The Dubai-based carrier's six weekly flights out of Heathrow will operate as scheduled
Following a heated exchange between Emirates and the UK’s busiest airport, London Heathrow (LHR), over the capping of daily passenger numbers, the entities have now come to an agreement.
Last week Emirates released a statement condemning the move by LHR, which Emirates said had given the Dubai-based airline just 36 hours to comply with passenger capacity cuts.
However, after what was referred to as a ‘constructive meeting’ the carrier and the airport have issued a joint statement with the Emirates agreeing that it was “willing to work with the airport to remediate the situation over the next two weeks, to keep demand and capacity in balance and provide passengers with a smooth and reliable journey through Heathrow this summer”.
Emirates also said that it had capped further sales on its flights out of the London hub airport until mid-August in order to take the pressure off the airport.
The carrier currently operates six flights per day out of Heathrow, which will operate as scheduled and ticketed passengers will be able to travel as booked.
Heathrow’s capacity cap is due to remain in place until 11 September 2022.
The airport’s CEO John Holland-Kaye explained: “By making this intervention now, our objective is to protect flights for the vast majority of passengers at Heathrow this summer and to give confidence that everyone who does travel through the airport will have a safe and reliable journey and arrive at their destination with their bags.”
Here is the Emirates statement in full, issued on operations at London Heathrow on 14 July 2022:
Emirates values our partnerships with airport stakeholders across our network with whom we engage continuously, and collaboratively, to secure our flight operations and ensure minimal customer disruption, particularly over the peak travel months.
It is therefore highly regrettable that LHR last evening gave us 36 hours to comply with capacity cuts, of a figure that appears to be plucked from thin air. Their communications not only dictated the specific flights on which we should throw out paying passengers, but also threatened legal action for non-compliance.
This is entirely unreasonable and unacceptable, and we reject these demands.
At London Heathrow airport (LHR), our ground handling and catering – run by dnata, part of theEmiratesGroup - are fully ready and capable of handling our flights. So the crux of the issue lies with the central services and systems which are the responsibility of the airport operator.
Emirates is a key and steadfast operator at LHR, having reinstated 6 daily A380 flights since October 2021. From our past 10 months of regularly high seat loads, our operational requirements cannot be a surprise to the airport.
Now, with blatant disregard for consumers, they wish to force Emirates to deny seats to tens of thousands of travellers who have paid for, and booked months ahead, their long-awaited package holidays or trips to see their loved ones. And this, during the super peak period with the upcoming UK holidays, and at a time when many people are desperate to travel after 2 years of pandemic restrictions.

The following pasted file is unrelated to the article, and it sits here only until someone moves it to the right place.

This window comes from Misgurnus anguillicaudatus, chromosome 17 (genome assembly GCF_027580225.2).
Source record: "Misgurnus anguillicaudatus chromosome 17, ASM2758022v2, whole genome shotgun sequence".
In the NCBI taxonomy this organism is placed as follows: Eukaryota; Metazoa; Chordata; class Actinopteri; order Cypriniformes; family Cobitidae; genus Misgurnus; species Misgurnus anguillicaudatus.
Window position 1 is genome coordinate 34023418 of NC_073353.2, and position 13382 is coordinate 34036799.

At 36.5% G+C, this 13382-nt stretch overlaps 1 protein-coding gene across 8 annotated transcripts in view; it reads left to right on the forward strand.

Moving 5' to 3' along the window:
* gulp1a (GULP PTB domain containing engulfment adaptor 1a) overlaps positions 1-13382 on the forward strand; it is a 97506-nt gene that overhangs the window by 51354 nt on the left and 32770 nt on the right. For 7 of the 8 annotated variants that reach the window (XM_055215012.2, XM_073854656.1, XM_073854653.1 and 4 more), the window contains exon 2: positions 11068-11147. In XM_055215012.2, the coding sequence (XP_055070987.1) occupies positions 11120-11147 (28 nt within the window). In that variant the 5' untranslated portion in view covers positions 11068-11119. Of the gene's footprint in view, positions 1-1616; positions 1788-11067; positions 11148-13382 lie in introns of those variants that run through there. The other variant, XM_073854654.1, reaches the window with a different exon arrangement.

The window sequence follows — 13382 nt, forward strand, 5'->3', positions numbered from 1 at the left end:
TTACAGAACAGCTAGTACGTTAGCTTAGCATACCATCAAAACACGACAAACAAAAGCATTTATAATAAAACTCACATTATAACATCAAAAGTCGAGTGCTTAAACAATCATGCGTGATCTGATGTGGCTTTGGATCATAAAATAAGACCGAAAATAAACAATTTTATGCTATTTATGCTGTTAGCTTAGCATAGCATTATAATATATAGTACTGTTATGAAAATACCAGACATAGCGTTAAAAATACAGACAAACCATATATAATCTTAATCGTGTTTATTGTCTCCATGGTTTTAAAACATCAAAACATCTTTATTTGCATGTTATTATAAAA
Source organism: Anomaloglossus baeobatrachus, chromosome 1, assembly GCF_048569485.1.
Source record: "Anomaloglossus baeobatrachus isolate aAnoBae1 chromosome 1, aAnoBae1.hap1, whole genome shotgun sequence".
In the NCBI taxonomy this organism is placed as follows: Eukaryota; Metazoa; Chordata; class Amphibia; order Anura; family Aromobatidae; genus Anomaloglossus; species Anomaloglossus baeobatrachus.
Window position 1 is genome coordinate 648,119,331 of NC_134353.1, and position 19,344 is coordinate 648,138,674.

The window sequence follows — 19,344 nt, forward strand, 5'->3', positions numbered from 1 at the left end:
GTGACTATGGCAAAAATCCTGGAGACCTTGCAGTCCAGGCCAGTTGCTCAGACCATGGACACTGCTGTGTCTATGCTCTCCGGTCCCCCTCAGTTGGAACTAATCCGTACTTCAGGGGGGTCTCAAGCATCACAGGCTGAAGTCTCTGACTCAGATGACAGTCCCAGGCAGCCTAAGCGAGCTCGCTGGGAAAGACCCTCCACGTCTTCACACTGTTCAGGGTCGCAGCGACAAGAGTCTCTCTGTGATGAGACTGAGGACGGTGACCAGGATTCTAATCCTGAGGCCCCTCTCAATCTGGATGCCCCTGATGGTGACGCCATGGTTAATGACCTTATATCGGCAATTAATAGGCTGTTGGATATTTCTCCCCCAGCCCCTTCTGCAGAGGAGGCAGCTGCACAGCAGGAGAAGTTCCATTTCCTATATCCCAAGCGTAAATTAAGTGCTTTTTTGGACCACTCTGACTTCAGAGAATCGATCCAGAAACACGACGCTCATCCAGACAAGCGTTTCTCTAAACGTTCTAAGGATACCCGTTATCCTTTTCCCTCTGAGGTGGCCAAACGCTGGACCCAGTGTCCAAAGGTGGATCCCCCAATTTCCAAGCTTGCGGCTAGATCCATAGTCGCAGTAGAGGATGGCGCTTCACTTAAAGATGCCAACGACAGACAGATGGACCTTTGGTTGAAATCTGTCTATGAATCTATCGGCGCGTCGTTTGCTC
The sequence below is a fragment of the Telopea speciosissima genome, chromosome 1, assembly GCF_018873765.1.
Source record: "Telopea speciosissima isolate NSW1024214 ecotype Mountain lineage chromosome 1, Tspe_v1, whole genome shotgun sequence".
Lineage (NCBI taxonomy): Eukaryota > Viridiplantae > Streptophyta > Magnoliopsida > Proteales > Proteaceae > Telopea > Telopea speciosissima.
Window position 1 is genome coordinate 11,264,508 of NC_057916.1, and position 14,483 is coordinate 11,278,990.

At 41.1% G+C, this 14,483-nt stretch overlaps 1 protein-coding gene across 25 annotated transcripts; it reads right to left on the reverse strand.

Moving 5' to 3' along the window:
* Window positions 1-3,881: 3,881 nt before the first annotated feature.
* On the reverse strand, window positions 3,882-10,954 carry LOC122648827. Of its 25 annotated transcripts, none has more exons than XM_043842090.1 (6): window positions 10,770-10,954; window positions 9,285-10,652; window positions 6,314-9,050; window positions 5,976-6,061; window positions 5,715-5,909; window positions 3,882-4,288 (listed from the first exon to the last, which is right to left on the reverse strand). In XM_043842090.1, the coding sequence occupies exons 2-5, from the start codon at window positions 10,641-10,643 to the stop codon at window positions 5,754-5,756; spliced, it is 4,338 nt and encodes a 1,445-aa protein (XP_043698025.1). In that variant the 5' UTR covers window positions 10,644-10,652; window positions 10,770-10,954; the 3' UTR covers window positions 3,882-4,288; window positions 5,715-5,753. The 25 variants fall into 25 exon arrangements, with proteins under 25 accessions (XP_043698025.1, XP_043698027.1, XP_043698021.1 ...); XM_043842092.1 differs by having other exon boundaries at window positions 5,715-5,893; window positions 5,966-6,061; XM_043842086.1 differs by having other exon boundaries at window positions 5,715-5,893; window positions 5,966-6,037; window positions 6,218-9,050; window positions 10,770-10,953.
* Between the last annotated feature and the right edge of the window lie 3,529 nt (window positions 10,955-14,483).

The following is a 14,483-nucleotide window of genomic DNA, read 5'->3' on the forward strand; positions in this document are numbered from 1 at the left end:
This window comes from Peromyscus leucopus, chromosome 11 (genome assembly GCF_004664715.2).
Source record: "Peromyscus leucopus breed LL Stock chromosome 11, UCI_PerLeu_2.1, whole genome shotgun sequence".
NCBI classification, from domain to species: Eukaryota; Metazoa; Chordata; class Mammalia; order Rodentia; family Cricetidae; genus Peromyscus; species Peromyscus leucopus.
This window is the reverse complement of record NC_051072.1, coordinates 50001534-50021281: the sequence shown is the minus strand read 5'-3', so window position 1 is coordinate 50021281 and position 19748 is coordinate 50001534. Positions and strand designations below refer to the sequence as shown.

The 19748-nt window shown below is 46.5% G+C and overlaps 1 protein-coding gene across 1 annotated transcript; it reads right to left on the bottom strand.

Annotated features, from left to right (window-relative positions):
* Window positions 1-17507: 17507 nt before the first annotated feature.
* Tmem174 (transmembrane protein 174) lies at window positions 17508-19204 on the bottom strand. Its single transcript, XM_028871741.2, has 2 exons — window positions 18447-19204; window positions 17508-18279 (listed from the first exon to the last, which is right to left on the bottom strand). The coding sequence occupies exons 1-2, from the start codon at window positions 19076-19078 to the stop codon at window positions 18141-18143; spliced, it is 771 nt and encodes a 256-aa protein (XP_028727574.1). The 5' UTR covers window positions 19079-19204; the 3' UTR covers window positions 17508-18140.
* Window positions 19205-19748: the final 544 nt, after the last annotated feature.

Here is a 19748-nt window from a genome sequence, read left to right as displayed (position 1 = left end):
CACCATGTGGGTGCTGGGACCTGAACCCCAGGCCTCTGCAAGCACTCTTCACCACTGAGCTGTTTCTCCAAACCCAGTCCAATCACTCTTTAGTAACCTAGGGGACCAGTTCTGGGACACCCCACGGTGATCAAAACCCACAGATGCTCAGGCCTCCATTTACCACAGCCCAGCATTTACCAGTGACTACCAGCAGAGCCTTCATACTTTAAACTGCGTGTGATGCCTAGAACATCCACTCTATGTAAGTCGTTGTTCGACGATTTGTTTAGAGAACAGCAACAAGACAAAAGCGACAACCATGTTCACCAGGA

Emirates believes in doing the right thing by our customers. However, re-booking the sheer numbers of potentially impacted passengers is impossible with all flights running full for the next weeks, including at other London airports and on other airlines. Adding to the complexity, 70% of our customers from LHR are headed beyond Dubai to see loved ones in far flung destinations, and it will be impossible to find them new onward connections at short notice.
Moving some of our passenger operations to other UK airports at such short notice is also not realistic. Ensuring ground readiness to handle and turnaround a widebody long-haul aircraft with 500 passengers onboard is not as simple as finding a parking spot at a mall.
The bottomline is, the LHR management team are cavalier about travellers and their airline customers. All the signals of a strong travel rebound were there, and for months,Emirateshas been publicly vocal about the matter. We planned ahead to get to a state of readiness to serve customers and travel demand, including rehiring and training 1,000 A380 pilots in the past year.
LHR chose not to act, not to plan, not invest. Now faced with an “airmageddon” situation due to their incompetence and non-action, they are pushing entire burden – of costs and the scramble to sort the mess - to airlines and travellers.
The shareholders of London Heathrow should scrutinise the decisions of the LHR management team.
Given the tremendous value that the aviation community generates for the UK economy and communities, we welcome the action taken by the UK Department for Transport and Civil Aviation Authority to seek information from LHR on their response plans, systems resilience, and to explain the seemingly arbitrary cap of 100,000 daily passengers. Considering LHR handled 80.9 million passengers annually in 2019, or a daily average of 219,000, the cap represents greater than a 50% cut at a time when LHR claims to have 70% of ground handling resources in place.
Until further notice, Emirates plans to operate as scheduled to and from LHR.
For more information, visit www.heathrow.com